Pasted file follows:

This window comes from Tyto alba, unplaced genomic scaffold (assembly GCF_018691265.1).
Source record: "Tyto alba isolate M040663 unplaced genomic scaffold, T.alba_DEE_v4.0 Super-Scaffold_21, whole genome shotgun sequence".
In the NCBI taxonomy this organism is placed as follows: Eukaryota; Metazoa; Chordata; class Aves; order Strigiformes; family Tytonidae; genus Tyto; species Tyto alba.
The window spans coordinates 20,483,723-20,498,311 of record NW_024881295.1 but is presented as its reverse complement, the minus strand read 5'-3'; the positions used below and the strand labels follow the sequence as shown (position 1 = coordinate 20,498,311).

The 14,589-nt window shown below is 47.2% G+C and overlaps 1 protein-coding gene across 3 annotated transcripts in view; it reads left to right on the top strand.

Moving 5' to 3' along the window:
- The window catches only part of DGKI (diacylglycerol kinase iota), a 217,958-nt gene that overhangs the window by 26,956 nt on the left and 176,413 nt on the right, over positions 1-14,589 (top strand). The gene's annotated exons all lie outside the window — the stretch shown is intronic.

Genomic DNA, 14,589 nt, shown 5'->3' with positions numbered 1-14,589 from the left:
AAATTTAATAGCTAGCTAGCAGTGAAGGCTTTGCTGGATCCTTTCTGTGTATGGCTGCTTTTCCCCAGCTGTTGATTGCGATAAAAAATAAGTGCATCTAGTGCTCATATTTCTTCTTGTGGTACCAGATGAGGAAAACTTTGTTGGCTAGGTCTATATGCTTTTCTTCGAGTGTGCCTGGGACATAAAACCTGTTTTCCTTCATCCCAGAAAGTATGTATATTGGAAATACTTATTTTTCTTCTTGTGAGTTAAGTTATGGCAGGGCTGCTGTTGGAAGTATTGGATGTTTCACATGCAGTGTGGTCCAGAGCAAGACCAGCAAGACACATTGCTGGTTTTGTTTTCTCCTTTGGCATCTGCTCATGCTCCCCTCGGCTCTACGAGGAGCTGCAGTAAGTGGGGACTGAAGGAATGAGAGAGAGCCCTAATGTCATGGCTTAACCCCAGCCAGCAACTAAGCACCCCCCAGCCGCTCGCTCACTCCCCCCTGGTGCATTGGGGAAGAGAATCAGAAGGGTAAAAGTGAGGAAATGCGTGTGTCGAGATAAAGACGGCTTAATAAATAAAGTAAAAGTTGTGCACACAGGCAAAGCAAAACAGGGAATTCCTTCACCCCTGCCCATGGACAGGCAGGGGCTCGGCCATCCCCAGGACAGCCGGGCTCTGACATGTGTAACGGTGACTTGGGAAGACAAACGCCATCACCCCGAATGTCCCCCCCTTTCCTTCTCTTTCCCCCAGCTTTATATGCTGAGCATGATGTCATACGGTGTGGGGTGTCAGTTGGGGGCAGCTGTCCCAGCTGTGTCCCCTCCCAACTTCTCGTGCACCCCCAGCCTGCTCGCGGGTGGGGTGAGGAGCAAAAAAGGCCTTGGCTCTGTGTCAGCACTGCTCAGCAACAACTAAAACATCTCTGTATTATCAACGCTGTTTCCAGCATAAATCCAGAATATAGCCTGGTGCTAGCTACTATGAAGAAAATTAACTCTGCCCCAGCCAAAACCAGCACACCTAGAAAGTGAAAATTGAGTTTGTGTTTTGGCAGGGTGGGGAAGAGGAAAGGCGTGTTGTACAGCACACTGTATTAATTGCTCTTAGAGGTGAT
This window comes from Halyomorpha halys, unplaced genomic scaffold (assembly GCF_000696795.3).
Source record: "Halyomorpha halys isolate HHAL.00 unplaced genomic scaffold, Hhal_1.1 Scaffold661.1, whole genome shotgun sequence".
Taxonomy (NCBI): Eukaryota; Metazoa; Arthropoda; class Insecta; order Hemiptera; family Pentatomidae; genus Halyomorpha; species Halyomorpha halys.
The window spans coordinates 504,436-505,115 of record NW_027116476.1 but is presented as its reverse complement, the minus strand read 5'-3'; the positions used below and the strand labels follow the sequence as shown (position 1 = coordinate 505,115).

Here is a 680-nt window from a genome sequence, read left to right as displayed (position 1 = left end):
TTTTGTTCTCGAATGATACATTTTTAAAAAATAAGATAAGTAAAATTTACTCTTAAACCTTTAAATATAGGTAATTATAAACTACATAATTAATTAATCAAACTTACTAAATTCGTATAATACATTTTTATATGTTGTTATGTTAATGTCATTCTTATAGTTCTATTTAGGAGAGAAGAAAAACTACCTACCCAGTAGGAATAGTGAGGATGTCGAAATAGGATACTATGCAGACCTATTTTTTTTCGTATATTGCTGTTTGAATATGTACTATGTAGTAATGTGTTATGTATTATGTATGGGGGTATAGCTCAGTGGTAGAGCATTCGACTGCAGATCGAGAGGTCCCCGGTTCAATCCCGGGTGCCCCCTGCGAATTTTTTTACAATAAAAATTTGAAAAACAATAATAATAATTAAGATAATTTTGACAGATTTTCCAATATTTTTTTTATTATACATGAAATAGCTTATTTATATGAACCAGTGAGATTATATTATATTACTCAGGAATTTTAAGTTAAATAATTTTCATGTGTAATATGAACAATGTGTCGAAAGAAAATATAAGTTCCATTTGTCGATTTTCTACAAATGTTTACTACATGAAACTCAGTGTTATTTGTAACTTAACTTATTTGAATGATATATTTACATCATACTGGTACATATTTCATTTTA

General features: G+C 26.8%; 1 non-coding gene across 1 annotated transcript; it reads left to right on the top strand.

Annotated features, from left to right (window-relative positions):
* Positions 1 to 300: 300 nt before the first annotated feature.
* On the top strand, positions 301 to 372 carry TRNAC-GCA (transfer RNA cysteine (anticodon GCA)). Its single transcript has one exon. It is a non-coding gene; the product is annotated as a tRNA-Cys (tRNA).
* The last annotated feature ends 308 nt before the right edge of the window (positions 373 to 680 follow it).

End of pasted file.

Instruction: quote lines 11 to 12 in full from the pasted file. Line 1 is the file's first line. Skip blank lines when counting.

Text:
Source record: "Halyomorpha halys isolate HHAL.00 unplaced genomic scaffold, Hhal_1.1 Scaffold661.1, whole genome shotgun sequence".
Taxonomy (NCBI): Eukaryota; Metazoa; Arthropoda; class Insecta; order Hemiptera; family Pentatomidae; genus Halyomorpha; species Halyomorpha halys.